(Generously supported by the Canada Council for the Arts, the Ontario Arts Council, the Canadian Writers Foundation, the Toronto Arts Council, the Actors' Fund of Canada, the Alberta Creative Development Initiative, the Scarborough Arts Coucil. The Mississauga Arts Council, the Ontario Media Development Corporation, the Actors' Fund of Canada, the Canada Feature Film Fund, the Canada New Media Fund, the Canada Film or Video Production Tax Credit, the A-Channel Production Fund, and the Translation of Canadian Theatre Works Program.)
A Book of Lies
This is what I want to do. I don't think it's been ever been done before, at least never in a systematic way. I want to make a book that contains at least on lie every ... one hundred words or so. Each lie can be as small or as big as I feel like it. I can say I live at 274 Logan Drive. I can say that either the last sentence or this one is a lie. I think such a book, if it was systematic enough, would reveal something quite unprecedented and extraordinary.
Jim the Bigot was waiting to jaywalk across a street. A car was coming. It wasn't going as fast as it should have been going. Too slowly.
And Jim thought,
Who is it this time? Is it going to be one of those fool women who are so timid? Or maybe it'll be some Asian guy, unaware of how we drive here in the non-barbarian world?
The car passed, and Jim saw that the driver looked exactly like himself. Like some kind a Doppelganger, nothing less. It was uncanny.
What a fine man! How did I ever misinterpret the situation?
Hi! Here we are on the Observation Deck of the Empire State Building, New York City, in the Empire State, New York State! And we're here to get rid of something! Really!
You see this? It's a teddy bear. I'm going to throw the teddy bear off the building. The teddy bear has special significance.
One, two, three!
There it goes, head over bum, loose arms and legs pumping up and down almost like it's running through the air, ha-ha-ha! Ha-ha-ha!
But: is it running up, or down? Well, that all depends on the significance, now doesn't it?
I am surrounded by monsters, at home, at work, out on the street. And I've got them fooled.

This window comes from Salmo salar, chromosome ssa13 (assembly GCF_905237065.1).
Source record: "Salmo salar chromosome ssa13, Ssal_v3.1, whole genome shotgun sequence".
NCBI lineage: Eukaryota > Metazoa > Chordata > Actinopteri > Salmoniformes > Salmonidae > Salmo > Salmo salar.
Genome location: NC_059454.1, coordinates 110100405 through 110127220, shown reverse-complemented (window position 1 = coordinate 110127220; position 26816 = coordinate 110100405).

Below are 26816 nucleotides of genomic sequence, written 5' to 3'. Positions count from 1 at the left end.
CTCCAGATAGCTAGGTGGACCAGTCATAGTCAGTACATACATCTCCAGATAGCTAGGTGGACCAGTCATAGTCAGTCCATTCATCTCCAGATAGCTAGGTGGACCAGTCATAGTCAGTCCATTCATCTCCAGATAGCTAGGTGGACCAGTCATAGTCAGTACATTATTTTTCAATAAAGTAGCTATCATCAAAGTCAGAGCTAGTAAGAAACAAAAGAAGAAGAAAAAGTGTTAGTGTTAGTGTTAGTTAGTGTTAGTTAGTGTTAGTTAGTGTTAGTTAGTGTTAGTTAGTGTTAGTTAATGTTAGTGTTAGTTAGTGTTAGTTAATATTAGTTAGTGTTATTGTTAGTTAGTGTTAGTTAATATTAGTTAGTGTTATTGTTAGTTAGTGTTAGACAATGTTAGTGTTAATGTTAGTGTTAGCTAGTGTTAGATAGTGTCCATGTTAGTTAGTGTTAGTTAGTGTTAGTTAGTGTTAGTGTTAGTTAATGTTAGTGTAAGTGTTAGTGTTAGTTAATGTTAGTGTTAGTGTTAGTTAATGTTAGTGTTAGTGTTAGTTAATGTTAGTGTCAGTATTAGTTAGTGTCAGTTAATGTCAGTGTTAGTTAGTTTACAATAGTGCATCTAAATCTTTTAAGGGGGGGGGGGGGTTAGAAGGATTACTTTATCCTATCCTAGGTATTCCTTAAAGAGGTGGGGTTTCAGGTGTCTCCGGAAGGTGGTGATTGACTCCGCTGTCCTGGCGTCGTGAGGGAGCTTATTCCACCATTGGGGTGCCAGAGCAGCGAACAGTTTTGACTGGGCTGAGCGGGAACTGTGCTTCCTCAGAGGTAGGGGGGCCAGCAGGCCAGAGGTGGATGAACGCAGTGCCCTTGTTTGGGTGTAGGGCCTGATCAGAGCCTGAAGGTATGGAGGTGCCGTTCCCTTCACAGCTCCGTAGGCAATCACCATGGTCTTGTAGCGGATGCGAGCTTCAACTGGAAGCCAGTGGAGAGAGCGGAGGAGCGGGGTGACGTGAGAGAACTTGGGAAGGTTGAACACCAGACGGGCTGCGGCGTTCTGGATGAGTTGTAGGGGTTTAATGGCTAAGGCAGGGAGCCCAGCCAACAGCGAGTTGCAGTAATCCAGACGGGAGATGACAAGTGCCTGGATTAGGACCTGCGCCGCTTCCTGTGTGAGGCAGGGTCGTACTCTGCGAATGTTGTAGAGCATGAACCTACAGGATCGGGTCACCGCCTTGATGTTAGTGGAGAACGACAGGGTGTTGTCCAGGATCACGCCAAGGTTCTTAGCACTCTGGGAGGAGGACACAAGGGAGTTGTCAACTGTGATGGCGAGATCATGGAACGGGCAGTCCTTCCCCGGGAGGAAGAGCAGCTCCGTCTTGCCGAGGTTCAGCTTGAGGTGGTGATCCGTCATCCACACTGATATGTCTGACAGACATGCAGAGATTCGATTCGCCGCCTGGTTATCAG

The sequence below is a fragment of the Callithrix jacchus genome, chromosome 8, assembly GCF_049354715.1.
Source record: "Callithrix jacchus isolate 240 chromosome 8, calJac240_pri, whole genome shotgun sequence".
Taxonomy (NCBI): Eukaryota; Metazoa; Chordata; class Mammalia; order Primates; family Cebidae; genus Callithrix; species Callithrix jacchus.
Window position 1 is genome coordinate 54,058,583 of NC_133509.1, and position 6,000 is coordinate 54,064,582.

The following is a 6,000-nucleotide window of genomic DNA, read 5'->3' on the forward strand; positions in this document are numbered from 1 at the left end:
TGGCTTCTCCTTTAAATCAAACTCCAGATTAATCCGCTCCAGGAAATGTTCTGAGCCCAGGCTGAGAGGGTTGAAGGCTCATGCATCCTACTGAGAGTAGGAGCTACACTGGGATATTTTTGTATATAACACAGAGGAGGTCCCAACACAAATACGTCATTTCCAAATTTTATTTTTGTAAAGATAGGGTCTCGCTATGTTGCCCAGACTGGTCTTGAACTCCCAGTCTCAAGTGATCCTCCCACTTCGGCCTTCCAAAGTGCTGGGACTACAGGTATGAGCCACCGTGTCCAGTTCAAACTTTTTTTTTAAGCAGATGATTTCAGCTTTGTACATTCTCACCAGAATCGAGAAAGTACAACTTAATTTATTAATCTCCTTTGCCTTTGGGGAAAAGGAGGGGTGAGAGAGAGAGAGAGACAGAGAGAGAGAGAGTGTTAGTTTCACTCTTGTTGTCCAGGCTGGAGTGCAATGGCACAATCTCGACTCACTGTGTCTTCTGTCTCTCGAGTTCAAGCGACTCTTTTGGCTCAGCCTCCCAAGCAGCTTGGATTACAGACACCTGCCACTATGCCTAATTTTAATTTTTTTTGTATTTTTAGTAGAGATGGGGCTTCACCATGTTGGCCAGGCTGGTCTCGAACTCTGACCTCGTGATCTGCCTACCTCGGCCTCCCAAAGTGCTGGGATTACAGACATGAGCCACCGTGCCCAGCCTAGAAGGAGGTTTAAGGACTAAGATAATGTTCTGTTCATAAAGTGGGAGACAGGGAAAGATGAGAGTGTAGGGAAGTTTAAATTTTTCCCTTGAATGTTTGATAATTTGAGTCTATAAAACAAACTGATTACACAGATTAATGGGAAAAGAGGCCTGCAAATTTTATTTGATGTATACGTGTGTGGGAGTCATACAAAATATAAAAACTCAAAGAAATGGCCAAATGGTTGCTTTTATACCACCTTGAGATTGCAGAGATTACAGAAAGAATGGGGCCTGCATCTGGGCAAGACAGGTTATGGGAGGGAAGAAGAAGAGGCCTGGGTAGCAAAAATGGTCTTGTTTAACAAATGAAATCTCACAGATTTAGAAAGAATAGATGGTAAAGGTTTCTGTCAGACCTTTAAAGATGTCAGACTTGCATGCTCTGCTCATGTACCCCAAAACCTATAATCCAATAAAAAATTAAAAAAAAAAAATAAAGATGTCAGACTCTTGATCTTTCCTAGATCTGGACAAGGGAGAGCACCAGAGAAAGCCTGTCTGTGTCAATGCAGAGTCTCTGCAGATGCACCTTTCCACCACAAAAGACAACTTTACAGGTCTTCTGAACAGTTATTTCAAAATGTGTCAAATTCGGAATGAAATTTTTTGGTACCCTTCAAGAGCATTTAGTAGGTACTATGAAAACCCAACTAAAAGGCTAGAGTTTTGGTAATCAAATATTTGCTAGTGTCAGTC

It's not so hard to fool them. I merely have to murder a monster every once in a while and eat its flesh raw. This deed gets me invited to all kinds of parties and special events. I may even be out-monstering the monsters, I don't know.
Maybe out there there's another non-monster pretending to be a monster. Maybe I've killed one of them. Maybe we're all just pretending to be monsters.
I was born a monster, but I became something else.
The weirdest thing just happened to me. You see, at dinner Mary was talking about how dark it gets in the downstairs bathroom when the light is turned off. It scared her. So just now I was down there peeing, facing the mirror, and I switched off the light. It was really dark. I turned the light on again, and for the briefest of moments I could see a hideous crone witch standing behind me—she had green hair, black eyes, and there was blood smeared around her mouth—: and then she vanished.
You see something new every day.
I've always known I had a repetition compulsion in me. I like to get things done in a particular routine every morning, for example. It's all according to minimizing exertions. Perhaps that's not quite a good example. Here's another. Every day I write this hundred words thing, of which this is one of them. Day in, day out—more or less—I write one. And I more or less write exactly the same thing over and over again. Each one is like all the others in that they're made from the same raw material. There are variations, but not many.
I've always known I had a repetition compulsion in me. I like to get things done in a particular routine every morning, for example. It's all according to minimizing exertions. Perhaps that's not quite a good example. Here's another. Every day I write this hundred words thing, of which this is one of them. Day in, day out—more or less—I write one. And I more or less write exactly the same thing over and over again. Each one is like all the others in that they're made from the same raw material. There are variations, but not often.